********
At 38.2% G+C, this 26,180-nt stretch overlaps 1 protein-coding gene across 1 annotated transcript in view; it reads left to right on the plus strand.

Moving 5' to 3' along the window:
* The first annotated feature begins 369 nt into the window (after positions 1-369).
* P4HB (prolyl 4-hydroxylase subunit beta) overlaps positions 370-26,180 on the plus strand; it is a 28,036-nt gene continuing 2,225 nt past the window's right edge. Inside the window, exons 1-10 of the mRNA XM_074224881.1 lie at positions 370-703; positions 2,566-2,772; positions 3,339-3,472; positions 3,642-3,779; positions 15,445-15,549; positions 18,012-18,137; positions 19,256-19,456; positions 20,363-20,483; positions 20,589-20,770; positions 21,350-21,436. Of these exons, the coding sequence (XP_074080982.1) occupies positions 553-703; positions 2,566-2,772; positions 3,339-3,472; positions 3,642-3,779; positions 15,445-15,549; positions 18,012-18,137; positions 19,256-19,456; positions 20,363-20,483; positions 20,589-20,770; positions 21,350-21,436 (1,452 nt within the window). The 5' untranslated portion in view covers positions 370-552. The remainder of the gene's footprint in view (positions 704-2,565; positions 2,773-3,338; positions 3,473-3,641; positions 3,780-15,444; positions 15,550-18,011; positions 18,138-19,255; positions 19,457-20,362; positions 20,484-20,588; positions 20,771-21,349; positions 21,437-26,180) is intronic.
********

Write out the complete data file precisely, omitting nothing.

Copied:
At 38.2% G+C, this 26,180-nt stretch overlaps 1 protein-coding gene across 1 annotated transcript in view; it reads left to right on the plus strand.

Moving 5' to 3' along the window:
* The first annotated feature begins 369 nt into the window (after positions 1-369).
* P4HB (prolyl 4-hydroxylase subunit beta) overlaps positions 370-26,180 on the plus strand; it is a 28,036-nt gene continuing 2,225 nt past the window's right edge. Inside the window, exons 1-10 of the mRNA XM_074224881.1 lie at positions 370-703; positions 2,566-2,772; positions 3,339-3,472; positions 3,642-3,779; positions 15,445-15,549; positions 18,012-18,137; positions 19,256-19,456; positions 20,363-20,483; positions 20,589-20,770; positions 21,350-21,436. Of these exons, the coding sequence (XP_074080982.1) occupies positions 553-703; positions 2,566-2,772; positions 3,339-3,472; positions 3,642-3,779; positions 15,445-15,549; positions 18,012-18,137; positions 19,256-19,456; positions 20,363-20,483; positions 20,589-20,770; positions 21,350-21,436 (1,452 nt within the window). The 5' untranslated portion in view covers positions 370-552. The remainder of the gene's footprint in view (positions 704-2,565; positions 2,773-3,338; positions 3,473-3,641; positions 3,780-15,444; positions 15,550-18,011; positions 18,138-19,255; positions 19,457-20,362; positions 20,484-20,588; positions 20,771-21,349; positions 21,437-26,180) is intronic.